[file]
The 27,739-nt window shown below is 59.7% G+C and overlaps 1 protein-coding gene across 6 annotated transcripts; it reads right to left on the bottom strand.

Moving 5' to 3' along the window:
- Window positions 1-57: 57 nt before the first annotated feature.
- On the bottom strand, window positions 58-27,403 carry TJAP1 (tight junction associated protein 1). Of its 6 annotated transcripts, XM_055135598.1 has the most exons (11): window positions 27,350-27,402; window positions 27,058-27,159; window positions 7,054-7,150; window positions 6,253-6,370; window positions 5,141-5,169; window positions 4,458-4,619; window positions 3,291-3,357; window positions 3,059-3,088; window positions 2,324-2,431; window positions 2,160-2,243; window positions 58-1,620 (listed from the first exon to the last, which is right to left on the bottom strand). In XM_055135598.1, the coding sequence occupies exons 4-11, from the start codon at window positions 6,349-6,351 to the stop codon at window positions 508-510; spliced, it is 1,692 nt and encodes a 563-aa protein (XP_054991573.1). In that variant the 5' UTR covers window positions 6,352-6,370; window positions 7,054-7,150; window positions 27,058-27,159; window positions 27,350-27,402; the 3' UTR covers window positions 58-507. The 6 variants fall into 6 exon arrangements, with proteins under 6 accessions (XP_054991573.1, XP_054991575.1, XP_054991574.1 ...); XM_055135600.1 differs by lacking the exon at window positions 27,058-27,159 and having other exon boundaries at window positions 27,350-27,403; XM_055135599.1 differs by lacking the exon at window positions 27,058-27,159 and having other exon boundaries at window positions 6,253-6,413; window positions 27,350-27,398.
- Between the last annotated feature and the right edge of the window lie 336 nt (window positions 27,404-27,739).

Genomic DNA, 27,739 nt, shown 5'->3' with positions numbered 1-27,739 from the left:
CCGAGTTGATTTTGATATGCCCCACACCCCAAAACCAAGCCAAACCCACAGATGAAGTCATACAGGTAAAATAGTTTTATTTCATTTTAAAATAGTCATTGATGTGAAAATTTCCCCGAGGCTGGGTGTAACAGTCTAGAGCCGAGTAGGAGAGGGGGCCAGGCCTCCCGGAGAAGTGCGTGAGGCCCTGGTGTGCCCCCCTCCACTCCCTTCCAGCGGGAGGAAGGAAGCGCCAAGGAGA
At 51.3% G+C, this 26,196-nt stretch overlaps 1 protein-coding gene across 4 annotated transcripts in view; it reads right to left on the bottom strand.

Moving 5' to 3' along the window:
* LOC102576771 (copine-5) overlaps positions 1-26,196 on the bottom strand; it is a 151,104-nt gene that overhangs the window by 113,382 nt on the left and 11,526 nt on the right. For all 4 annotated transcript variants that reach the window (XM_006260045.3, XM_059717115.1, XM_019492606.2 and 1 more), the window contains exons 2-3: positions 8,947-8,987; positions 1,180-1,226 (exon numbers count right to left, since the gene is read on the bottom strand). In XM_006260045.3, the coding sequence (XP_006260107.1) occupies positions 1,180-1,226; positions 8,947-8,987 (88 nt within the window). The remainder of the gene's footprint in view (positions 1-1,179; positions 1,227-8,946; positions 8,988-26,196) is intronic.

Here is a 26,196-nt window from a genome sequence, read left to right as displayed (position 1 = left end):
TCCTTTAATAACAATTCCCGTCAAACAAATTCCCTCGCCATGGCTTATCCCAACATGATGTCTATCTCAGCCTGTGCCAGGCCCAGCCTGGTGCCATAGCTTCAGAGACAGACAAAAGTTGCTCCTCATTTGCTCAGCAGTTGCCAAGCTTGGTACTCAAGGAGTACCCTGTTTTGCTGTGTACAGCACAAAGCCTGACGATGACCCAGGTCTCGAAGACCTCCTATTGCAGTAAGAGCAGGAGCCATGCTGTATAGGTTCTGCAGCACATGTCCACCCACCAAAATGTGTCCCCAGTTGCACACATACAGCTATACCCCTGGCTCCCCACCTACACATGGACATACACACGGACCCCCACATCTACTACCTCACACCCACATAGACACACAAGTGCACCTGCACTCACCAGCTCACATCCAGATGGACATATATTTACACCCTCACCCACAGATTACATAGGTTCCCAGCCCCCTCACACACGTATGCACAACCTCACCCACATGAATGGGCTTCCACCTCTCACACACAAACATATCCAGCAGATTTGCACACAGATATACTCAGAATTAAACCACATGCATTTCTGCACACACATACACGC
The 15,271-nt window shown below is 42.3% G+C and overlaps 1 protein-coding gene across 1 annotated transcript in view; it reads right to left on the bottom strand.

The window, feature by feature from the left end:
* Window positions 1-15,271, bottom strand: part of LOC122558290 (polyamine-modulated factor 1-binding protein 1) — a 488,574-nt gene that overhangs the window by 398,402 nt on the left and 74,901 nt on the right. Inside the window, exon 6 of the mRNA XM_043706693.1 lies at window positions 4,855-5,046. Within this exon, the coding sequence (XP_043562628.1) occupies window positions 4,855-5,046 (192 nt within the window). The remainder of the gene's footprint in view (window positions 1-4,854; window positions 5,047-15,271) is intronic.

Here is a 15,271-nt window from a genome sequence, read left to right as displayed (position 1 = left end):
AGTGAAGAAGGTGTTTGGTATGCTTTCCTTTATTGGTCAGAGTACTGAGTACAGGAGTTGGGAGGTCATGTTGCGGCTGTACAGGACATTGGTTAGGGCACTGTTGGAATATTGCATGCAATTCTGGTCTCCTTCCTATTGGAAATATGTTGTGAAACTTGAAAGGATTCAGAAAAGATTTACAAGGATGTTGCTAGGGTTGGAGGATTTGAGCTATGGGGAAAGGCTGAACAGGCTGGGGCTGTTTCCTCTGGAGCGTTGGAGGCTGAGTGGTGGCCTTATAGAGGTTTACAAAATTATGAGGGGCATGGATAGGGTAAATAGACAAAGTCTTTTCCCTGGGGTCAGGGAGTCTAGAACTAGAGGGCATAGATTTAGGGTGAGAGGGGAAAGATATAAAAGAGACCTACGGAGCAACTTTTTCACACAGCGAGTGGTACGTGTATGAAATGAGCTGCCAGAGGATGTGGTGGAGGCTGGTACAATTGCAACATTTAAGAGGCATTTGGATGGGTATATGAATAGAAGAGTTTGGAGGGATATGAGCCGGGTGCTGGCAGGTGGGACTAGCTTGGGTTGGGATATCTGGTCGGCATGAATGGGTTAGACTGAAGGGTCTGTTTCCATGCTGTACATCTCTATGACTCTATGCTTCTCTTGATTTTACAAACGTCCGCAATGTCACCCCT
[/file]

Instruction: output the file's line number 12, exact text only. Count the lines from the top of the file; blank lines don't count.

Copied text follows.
TCCTTTAATAACAATTCCCGTCAAACAAATTCCCTCGCCATGGCTTATCCCAACATGATGTCTATCTCAGCCTGTGCCAGGCCCAGCCTGGTGCCATAGCTTCAGAGACAGACAAAAGTTGCTCCTCATTTGCTCAGCAGTTGCCAAGCTTGGTACTCAAGGAGTACCCTGTTTTGCTGTGTACAGCACAAAGCCTGACGATGACCCAGGTCTCGAAGACCTCCTATTGCAGTAAGAGCAGGAGCCATGCTGTATAGGTTCTGCAGCACATGTCCACCCACCAAAATGTGTCCCCAGTTGCACACATACAGCTATACCCCTGGCTCCCCACCTACACATGGACATACACACGGACCCCCACATCTACTACCTCACACCCACATAGACACACAAGTGCACCTGCACTCACCAGCTCACATCCAGATGGACATATATTTACACCCTCACCCACAGATTACATAGGTTCCCAGCCCCCTCACACACGTATGCACAACCTCACCCACATGAATGGGCTTCCACCTCTCACACACAAACATATCCAGCAGATTTGCACACAGATATACTCAGAATTAAACCACATGCATTTCTGCACACACATACACGC